The ability to maintain glucose levels in an optimal range is another key requirement for health and longevity. This ability erodes as we get older, leading to impaired glucose tolerance and the onset of diabetes. Long before we reach this stage, it is possible to detect any loss of function with a glucose tolerance test (GTT). Elevated levels of insulin denote a resistance to its effects. This is an early sign that the system is under strain, just like driving a car with the handbrake half on. Unless rectified, it will lead to loss of function. Another way to look at the body's capacity for sugar regulation is to measure the level of sugar modification on haemoglobin (called the HbA1c). The higher our HbA1c, the more sugar our body has been exposed to and the more susceptible we are to type 2 diabetes.
The kidneys filter the blood, clearing it of toxins and maintaining the balance of our inner sea. Fortunately, we have two kidneys, providing a considerable buffer against losses due to ageing. People with impaired kidney function tend to accumulate toxins, such as AGEs, free radicals and damaged fats. This can accelerate ageing and many of the symptoms and diseases of old age. Even small changes in kidney function are associated with a risk of premature mortality. The capacity to filter the blood and clear it of toxins is estimated by measuring our Glomerular Filtration Rate (GFR). Another sign of early kidney damage is the presence of proteins, such as albumin in the urine, where they are not normally found. Increased levels of albumin in the urine, or a reduced GFR, are associated with early death, and those people with the highest levels of albumin excretion (albuminuria) and lowest GFR have the worst prognosis.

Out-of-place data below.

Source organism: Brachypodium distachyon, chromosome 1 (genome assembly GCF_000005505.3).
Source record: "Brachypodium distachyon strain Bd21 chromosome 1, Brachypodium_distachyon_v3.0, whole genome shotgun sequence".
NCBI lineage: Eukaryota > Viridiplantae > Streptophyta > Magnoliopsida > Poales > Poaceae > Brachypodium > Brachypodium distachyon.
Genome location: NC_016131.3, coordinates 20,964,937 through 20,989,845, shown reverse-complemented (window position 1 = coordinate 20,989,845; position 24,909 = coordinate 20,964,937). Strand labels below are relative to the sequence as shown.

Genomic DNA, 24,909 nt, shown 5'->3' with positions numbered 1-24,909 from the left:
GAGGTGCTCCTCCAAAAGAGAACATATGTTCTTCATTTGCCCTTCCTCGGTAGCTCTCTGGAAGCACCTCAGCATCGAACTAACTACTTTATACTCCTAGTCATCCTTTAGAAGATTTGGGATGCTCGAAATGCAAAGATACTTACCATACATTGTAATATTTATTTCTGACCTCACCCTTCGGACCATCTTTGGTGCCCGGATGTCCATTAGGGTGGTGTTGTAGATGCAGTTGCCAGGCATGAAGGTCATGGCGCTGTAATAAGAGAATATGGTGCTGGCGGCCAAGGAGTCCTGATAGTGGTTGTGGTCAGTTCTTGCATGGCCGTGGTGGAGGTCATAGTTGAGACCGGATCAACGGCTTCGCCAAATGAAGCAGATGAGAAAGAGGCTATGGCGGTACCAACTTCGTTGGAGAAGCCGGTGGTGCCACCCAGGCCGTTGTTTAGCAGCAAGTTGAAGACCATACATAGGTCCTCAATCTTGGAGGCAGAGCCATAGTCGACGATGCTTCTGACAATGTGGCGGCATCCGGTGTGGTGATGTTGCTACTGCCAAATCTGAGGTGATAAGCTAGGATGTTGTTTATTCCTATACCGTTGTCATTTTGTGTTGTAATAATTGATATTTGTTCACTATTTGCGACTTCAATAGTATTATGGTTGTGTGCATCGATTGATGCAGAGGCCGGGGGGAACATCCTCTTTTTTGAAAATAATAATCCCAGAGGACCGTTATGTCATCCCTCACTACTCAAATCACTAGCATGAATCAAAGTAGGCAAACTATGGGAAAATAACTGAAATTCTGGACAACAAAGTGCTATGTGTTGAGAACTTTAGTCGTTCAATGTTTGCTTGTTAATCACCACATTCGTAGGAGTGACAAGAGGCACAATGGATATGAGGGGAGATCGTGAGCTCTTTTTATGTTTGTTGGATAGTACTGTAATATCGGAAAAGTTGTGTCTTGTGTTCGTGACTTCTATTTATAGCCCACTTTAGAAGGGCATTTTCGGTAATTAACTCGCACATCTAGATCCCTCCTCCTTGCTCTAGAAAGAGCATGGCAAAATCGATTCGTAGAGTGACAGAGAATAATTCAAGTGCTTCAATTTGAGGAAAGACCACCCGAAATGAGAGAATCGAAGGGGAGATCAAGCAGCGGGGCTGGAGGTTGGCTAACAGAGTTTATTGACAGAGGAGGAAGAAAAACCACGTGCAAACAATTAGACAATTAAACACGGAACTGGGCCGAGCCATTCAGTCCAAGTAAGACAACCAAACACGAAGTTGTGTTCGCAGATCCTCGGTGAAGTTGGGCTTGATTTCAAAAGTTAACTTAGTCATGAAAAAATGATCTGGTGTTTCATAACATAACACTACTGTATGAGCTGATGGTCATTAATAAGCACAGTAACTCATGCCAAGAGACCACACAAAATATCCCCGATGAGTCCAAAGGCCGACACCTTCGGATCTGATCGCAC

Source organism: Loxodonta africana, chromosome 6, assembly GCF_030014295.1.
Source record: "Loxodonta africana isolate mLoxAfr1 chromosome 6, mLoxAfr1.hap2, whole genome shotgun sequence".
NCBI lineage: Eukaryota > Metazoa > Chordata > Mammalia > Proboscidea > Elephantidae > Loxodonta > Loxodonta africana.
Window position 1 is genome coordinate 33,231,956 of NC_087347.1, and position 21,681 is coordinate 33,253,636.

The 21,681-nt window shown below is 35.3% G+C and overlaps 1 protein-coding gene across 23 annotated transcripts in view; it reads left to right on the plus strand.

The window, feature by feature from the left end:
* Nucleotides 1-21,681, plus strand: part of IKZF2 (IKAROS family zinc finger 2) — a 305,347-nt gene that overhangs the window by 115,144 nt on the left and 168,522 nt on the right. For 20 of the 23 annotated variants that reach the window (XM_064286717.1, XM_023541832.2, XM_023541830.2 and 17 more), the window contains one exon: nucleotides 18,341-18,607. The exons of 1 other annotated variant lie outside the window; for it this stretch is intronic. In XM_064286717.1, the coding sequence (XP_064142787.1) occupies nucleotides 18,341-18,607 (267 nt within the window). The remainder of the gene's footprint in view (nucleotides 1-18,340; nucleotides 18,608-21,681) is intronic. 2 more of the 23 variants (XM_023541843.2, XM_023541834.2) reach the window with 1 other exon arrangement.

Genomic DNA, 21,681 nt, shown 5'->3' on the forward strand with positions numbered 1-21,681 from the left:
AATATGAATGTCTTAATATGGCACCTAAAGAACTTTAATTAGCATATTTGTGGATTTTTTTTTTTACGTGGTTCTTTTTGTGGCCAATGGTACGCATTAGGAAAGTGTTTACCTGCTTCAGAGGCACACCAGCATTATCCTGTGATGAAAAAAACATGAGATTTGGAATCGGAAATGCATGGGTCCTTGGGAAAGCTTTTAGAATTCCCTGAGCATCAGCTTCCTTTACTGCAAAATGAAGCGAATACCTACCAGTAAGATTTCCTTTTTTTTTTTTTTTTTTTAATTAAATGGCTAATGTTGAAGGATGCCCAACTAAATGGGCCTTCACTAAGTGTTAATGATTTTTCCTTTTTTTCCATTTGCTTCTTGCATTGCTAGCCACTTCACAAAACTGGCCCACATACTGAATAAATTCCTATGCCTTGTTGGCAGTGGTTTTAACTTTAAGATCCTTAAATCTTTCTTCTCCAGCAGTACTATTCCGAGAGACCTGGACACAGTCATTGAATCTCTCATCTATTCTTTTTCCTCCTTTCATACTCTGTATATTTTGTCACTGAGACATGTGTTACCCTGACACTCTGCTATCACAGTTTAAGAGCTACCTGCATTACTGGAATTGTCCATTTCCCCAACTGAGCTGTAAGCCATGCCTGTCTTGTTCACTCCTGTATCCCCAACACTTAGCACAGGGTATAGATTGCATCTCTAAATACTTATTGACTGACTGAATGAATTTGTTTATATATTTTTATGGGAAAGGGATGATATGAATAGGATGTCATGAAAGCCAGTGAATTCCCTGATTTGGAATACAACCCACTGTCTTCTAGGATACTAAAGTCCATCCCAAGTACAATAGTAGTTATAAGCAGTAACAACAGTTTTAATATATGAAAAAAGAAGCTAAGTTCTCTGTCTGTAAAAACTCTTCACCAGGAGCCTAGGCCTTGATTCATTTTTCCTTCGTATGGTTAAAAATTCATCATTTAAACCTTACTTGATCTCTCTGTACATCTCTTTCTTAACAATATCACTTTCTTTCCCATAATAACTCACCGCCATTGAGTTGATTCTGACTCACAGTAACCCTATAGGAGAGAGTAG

Body composition is a key determinant of future health. Being overweight or obese shortens many lives. Weight has traditionally been used as a marker of fatness and is an easy way to track the success of diet and exercise programs. The most widely used measure of body composition is the body mass index (BMI), which is our weight (in kilograms) divided by our height (in metres) squared. However, BMI does not take into account muscle mass, which can be very different in different people. For example, muscle loss as we get older can result in a lower BMI, and therefore complacency, yet body composition may still be highly abnormal.
An alternative is to simply measure our waist circumference with a tape measure at a point two finger breadths above the top of our hip bone. The deposition of fat around the waist, and particularly around the organs inside, is currently the best marker of compositional changes that result from too many calories and not enough exercise.